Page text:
August 25, 2013


While preparing dinner tonight, I was listening to the broadcast of the Pirates-Giants game on the radio. For much of the game, the score was 1-0, described as “one-nothing” by the play-by-play announcer.

The score led me to a thought I had not had before, namely, that the use of “nothing” in this context is odd. “Nothing” is usually an answer to the question “how much?” rather than “how many?” But runs in a baseball game come in discrete units. Were we to ask how many runs the Pirates had scored, “nothing” would be an odd answer.

In place of “nothing,” there are more logical alternatives: “zero,” “nil,” “oh,” “zip,” or “love.” Of course, the convention of using “nothing” is well-established. I wonder how this came to be.

August 23, 2013

St. Paul’s to Be Movie Location

The Fault in Our Stars book cover
I received a surprising e-mail message yesterday from my church, St. Paul’s Episcopal Church in Mt. Lebanon, Pa. The subject line read “Exciting News.” The rector wrote
I am writing to share exciting news. The Vestry has agreed to allow 20th Century Fox to film scenes of a major motion picture at St. Paul’s in September and early October. The movie, to be released in 2015, is called The Fault in Our Stars, and is based on a novel by the same title. The book is by noted young adult fiction author John Green, and has been on the New York Times best seller list for 36 weeks since being published in January, 2012, as are two of his other books. The story, primarily involving two teenagers who meet at a cancer support group for teens held in a church, is wholesome and should present St. Paul's in a favorable light.

Filming is scheduled to take place here on Monday, September 9 in the parking lot, and again at the end of the month and early October at the back of the parish hall, second floor hallway, a bathroom, and the main worship space. There will be equipment in the parking lot (to be removed for Sunday September 29), and the back of the hall will not be available to us for several days. While we will be compensated by Fox for the use of our facility, we believe the main benefit to St. Paul’s will be the buzz generated when it becomes known that this very popular novel for teens and adults is being filmed here, and later when we are seen in what could be a very successful movie.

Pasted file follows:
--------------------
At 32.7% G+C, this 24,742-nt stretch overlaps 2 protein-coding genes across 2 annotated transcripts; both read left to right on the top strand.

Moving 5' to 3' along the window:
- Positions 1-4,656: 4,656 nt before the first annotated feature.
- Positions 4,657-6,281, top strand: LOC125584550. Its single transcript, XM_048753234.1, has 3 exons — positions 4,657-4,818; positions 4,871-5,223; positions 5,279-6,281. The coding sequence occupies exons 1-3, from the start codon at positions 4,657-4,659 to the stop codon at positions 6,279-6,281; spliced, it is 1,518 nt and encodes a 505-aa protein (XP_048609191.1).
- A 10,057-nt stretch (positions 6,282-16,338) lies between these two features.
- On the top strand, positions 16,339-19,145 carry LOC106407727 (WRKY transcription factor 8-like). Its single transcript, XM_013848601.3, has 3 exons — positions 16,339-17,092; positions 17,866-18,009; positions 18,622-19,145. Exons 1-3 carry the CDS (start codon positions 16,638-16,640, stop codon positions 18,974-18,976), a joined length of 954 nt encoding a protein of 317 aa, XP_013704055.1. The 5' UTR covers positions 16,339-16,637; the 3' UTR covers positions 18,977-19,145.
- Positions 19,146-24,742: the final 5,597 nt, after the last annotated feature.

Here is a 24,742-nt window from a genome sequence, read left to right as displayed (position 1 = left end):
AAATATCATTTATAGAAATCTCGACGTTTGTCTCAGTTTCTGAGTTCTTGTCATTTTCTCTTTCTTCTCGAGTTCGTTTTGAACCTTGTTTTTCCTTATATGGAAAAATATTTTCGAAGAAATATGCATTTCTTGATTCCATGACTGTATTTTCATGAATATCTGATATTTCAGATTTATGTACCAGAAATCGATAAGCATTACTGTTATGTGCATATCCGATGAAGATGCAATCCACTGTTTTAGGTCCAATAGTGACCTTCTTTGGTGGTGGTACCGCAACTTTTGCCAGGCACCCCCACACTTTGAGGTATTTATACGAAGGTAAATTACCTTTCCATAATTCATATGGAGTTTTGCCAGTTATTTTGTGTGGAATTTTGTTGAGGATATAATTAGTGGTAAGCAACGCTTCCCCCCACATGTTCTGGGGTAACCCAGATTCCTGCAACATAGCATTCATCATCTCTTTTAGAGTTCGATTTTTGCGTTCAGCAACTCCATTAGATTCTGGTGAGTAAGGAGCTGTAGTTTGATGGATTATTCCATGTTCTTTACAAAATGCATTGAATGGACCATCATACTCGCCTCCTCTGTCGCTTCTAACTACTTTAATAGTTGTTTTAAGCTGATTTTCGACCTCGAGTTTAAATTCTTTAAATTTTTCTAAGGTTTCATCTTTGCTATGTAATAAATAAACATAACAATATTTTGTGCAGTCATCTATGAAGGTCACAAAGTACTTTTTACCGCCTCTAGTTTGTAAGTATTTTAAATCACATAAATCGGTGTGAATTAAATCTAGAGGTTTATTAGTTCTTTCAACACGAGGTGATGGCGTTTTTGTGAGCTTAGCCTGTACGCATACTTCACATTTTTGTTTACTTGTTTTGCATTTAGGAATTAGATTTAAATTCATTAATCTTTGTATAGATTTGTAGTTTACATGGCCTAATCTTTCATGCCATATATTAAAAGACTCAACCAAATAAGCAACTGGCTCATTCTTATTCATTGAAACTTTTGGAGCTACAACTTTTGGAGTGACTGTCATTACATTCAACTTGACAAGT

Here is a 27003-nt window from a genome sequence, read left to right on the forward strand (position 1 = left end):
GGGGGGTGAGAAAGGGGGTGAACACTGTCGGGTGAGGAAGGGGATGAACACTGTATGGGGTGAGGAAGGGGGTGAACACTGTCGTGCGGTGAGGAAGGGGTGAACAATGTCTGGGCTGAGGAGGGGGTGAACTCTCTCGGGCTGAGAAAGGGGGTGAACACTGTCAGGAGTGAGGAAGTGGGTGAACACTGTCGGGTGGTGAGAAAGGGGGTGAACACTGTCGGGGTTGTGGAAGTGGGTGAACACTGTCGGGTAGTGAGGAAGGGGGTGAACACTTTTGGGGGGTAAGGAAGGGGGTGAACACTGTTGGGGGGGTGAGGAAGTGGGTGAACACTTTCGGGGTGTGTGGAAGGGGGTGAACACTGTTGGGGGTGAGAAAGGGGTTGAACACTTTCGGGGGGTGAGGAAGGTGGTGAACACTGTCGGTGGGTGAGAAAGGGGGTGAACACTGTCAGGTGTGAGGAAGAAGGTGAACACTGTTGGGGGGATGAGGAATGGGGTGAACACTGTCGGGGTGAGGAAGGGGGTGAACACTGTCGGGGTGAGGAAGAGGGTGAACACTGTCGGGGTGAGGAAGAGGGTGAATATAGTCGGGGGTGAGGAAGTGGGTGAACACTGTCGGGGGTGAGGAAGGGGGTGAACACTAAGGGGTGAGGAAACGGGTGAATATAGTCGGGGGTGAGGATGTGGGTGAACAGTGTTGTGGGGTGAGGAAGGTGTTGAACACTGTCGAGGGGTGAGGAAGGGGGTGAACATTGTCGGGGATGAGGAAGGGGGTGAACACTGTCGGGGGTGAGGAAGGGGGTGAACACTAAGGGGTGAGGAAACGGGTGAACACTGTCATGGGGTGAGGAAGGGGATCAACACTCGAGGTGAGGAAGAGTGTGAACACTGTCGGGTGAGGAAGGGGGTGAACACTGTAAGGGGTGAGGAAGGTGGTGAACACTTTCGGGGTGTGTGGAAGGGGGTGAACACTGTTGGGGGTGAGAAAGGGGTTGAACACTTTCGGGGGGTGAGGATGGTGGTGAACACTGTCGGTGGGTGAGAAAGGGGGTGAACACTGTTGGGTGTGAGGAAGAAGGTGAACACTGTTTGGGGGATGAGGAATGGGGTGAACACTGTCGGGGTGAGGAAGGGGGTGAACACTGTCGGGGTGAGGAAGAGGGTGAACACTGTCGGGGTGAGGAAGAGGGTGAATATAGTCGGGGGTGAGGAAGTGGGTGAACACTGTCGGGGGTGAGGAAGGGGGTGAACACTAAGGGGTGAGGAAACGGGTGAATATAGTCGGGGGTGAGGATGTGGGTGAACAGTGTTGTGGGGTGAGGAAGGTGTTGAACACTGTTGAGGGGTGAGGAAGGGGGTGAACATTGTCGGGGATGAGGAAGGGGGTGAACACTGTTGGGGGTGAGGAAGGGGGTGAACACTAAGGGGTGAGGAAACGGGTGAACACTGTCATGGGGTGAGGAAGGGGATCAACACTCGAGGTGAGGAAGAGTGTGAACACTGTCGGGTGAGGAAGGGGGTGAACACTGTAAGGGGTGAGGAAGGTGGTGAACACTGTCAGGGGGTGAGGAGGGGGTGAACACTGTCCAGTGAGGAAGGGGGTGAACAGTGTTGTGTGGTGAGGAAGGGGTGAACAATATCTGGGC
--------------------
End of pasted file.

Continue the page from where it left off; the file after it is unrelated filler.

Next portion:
Please let me or any member of the Vestry know if you have any questions or concerns.

Apparently, the location manager came to St. Paul’s with a proposal to use the church. I have no idea how he found the church. The Fault in Our Stars has been popular, though it had escaped my notice. If it escaped yours as well, the Wikipedia article can fill you in. A little information about the movie can be found here and here.

August 14, 2013

Keuka Spring Vineyards 2012 Riesling Wins Governor’s Cup

I got a call from my son, Geoffrey August Deimel, around noon yesterday. He wanted to tell me that he had just learned that one of his wines, Keuka Spring Vineyards 2012 Riesling had won the Governor’s Cup, an award for the best wine made in New York in 2012. Moreover, the award was to be presented in the evening in Watkins Glen by Governor Cuomo himself.

Governor Andrew M. Cuomo presents Governor’s Cup to Keuka Spring Vineyards owners Len and Judy
Wiltberger. Keuka Spring winemaker August Deimel is at the right. in this August 13, 2013, photo.
The Keuka Spring Riesling was also declared Best White Wine, Best Medium Dry Riesling, and Best Overall Riesling. Keuka Spring wines were also given awards for Best Gewürztraminer and Best Limited Production Wine (for Keuka Spring Vineyards Dry Rosé).

Details of the competition and the tour of the governor to the Finger Lakes can be found here, here, and here. The winery’s Web site is here, and its Facebook page is here. If you’re visiting the Finger Lakes, be sure to stop by the Keuka Spring Vineyards tasting room on Keuka Lake near Penn Yan, New York.

August 6, 2013

A View of the Sexuality Dialogue